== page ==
Vocabulary in A Christmas Carol
Vocabulary Examples in A Christmas Carol:
Stave One 27
"his white comforter dangling below his waist (for he boasted no great-coat),..." See in text (Stave One)
While today a “comforter” means a quilt or duvet, in Dickens’s time it meant a long, wide scarf or “lap robe,” usually slightly ragged and worn about the waist. This description of Cratchit shows that he is relatively poor, because he is unable to afford a proper winter coat. In addition, it is interesting to note that while Scrooge is completely covered up from the cold, Cratchit is more open to the elements. This perhaps signifies the contrast between Scrooge’s complete isolation from society and Cratchit’s more open persona.
"water-plug ..." See in text (Stave One)
A water-plug is another expression for a fire hydrant. Here it is covered in ice.
" Bedlam..." See in text (Stave One)
The noun “Bedlam” is a colloquial word meaning a scene of chaos and uproar. It originates from a shortening of the Hospital of St. Mary of Bethlehem, an asylum for the mentally ill in England.
"flowery..." See in text (Stave One)
The adjective “flowery” means overly stylish or elaborate. Because Scrooge is eager to end the meeting with the ghost, he insists that the ghost get to the point of his visit, because Scrooge believes the ghost is wasting his time.
"procuring..." See in text (Stave One)
The word "procuring" in this line means an action of causing or arranging something to happen, particularly through an agent (in this case, Marley's Ghost). By phrasing it this way, the Ghost ensures that Scrooge knows that the Ghost is giving him this chance to save him from sharing the same fate.
"would play, Scrooge felt, the very deuce with him..." See in text (Stave One)
This expression, "to play the deuce with," means to have an ill affect on someone. Scrooge feels that silently staring at the eyes of Marley's ghost would cause him harm in some way.
"waggish..." See in text (Stave One)
From context, we can conclude that "waggish" means something like being humorous in a playful or facetious manner. Since Scrooge is not predisposed to making jokes, this attempt at humor is likely a way for him to calm his nerves.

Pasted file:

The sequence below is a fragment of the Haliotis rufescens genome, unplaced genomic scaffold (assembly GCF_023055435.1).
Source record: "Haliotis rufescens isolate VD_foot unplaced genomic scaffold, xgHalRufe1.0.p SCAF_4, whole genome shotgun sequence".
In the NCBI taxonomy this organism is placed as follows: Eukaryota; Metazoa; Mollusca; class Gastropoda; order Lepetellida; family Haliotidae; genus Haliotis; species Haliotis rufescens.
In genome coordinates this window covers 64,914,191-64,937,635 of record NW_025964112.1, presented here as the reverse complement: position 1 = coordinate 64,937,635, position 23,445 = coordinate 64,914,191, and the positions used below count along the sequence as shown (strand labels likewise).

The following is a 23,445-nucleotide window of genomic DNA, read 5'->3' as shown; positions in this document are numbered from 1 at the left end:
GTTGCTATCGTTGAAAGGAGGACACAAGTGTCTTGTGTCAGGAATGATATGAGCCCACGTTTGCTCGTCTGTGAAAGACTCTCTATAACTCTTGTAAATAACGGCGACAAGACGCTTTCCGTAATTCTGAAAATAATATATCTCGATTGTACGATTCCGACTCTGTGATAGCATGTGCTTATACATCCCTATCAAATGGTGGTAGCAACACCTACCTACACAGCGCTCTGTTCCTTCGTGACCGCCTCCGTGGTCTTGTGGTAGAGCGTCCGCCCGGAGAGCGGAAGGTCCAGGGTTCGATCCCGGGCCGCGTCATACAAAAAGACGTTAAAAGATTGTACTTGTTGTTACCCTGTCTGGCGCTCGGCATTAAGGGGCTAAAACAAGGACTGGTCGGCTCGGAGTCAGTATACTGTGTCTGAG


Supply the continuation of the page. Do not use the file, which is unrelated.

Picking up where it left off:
"Scrooge had often heard it said that Marley had no bowels..." See in text (Stave One)
While "bowels" likely refers to mercy or compassion, Dickens cleverly uses it with multiple meanings here. This word can also refer to the organs within the human body, and since Marley's ghostly form is transparent, there is a literal interpretation to his not having any bowels.
"a coach-and-six..." See in text (Stave One)
The word "coach" refers to a type of carriage that is drawn by horses. The number that follows this word simply tells someone how many horses are pulling the coach—in this case, six. In addition to the echoes, this flight of stairs is meant to convey how large Scrooge's home is.
"pig-tail..." See in text (Stave One)
Since the tails of pigs are short and curly, the noun "pigtail" can refer to anything that shares these qualities. Since Marley's face appeared on the front of the door, Scrooge is half-expecting to see the backside of Marley's head, with his hair gathered at the back.
"the corporation, aldermen, and livery..." See in text (Stave One)
These three positions cover the range from government employees to the private sector: The "corporation" refers to business folk, the "aldermen" are council members close to the mayor, and the "livery" refers to the livery companies of London that included trade associations and guilds.
"what is called fancy about him as any man in the City of London..." See in text (Stave One)
Into the 19th century, this word "fancy" was synonymous with "imagination" and represented a person's ability to creatively conjure images in their minds. The narrator is establishing that Scrooge, like any man in London, lacks imagination. Given Dickens's distaste for the affluent, this comment speaks to how Dickens perceived the wealthy elite.
"He was going to say “to a shade,” but substituted this, as more appropriate..." See in text (Stave One)
The term “shade” has a double meaning that Dickens is playing on here. On the one hand, a “shade” can mean “a small amount of difference”—typically in reference to a difference in color. However, the term can also mean “ghost” or “spirit.” Marley encompasses both meanings because he is not only a ghost, but he is also being particular about something that makes little difference.
"Scrooge had often heard it said that Marley had no bowels..." See in text (Stave One)